Stanley Marcus was the intellectual P.T. Barnum of retail who took a dusty, conservative city named Dallas and spit-shined its image for the world. He boldly led a single local store to become a global arbiter of taste. Having a love for international travel, he turned his curiosity about art, food, and culture into the legendary Neiman Marcus Fortnights, building cultural bridges through commerce. Mr. Stanley, as everyone called him, lured queens, princesses, and international celebrities to the store, all while theatrically selling Dallas to the world.
His experience with anti-Semitism in Dallas and at Amherst College informed many of his more notable actions. After the JFK assassination, he took out a full-page newspaper ad, penning a letter to Dallas titled “What’s Right With Dallas.” He asked North Texas residents to show “toleration of differing points of view for the health of the community” and to reject “the spirit of absolutism for which our community has suffered.”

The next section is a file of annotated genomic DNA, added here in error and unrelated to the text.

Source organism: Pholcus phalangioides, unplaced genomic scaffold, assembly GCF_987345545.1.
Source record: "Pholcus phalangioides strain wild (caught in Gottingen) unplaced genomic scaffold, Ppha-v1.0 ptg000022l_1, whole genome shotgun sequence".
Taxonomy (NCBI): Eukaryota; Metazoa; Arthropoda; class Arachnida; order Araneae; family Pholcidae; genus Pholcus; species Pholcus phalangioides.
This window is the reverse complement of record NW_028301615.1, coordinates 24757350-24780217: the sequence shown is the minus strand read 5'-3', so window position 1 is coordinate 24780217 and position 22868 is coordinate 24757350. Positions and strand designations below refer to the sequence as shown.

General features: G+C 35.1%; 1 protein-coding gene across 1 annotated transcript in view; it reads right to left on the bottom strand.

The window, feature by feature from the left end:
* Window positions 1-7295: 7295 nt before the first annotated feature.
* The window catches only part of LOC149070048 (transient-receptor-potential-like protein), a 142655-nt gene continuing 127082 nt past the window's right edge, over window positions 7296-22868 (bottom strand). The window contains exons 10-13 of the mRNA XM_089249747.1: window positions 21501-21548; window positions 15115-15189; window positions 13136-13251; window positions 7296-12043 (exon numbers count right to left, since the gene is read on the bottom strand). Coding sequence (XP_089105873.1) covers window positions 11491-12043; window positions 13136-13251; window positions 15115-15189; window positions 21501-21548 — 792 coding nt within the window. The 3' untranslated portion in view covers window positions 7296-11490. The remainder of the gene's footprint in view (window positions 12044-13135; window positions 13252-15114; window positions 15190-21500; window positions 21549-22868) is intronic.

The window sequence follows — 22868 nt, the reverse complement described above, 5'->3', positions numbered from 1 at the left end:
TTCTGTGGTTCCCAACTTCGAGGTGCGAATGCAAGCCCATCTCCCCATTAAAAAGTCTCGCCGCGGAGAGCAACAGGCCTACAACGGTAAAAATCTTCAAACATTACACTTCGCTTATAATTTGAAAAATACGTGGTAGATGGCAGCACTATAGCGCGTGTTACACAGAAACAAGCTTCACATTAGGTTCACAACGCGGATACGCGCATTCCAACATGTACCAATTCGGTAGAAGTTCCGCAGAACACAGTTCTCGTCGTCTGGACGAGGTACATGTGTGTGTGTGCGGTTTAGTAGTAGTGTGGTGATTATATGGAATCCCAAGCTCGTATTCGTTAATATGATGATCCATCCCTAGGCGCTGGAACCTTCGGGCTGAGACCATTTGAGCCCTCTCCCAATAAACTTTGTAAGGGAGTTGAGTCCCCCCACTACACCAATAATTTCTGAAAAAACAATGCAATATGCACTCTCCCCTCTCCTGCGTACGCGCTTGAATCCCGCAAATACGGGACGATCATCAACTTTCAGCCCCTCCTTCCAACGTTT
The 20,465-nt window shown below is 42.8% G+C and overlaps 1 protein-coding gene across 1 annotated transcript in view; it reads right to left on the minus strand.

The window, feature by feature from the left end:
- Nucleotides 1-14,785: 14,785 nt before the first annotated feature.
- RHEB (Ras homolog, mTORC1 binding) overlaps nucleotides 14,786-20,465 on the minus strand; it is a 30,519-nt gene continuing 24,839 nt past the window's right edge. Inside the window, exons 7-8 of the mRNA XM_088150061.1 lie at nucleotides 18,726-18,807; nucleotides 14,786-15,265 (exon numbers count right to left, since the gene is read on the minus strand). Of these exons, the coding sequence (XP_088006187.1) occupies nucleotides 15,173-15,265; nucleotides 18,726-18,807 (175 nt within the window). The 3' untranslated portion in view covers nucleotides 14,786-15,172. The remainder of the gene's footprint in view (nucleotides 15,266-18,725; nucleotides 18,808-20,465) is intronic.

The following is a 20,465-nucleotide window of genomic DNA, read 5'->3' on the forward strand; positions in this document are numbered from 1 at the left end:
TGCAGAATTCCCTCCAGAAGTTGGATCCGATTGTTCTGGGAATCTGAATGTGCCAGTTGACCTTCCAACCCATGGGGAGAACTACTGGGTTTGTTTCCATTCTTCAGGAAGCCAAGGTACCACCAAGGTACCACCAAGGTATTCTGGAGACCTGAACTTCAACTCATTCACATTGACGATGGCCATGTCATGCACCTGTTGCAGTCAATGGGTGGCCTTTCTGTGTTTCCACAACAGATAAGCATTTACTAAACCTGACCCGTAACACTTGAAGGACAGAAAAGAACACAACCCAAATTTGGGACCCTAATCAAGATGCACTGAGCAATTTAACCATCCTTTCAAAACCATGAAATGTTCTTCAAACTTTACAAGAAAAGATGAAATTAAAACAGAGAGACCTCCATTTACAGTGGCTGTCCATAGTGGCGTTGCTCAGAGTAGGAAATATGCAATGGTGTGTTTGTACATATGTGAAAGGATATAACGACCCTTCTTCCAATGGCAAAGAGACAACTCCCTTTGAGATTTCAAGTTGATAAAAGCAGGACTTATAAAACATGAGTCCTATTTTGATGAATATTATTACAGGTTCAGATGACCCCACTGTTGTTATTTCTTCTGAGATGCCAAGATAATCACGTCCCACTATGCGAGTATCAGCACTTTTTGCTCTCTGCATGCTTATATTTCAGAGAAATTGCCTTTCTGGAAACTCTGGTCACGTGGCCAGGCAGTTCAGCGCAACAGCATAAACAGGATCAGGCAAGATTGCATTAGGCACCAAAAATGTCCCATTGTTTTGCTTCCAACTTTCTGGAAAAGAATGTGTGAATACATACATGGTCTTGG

He was inclusive while selling to an exclusive mindset, being the first of the downtown Dallas merchants to allow African-American shoppers to try on clothing before purchasing. He guided and cajoled Dallas into thinking broadly.
To celebrate his 80th birthday, he fulfilled a lifelong dream of performing as a clown in a circus. In a 1985 New York Times interview, he said, “Friends asked me why I’d go out and make a damn fool of myself. I told them I wasn’t going to make a damn fool of myself. I’m curious. I have an insatiable desire to learn. Life’s too much fun to get off the merry-go-round.’’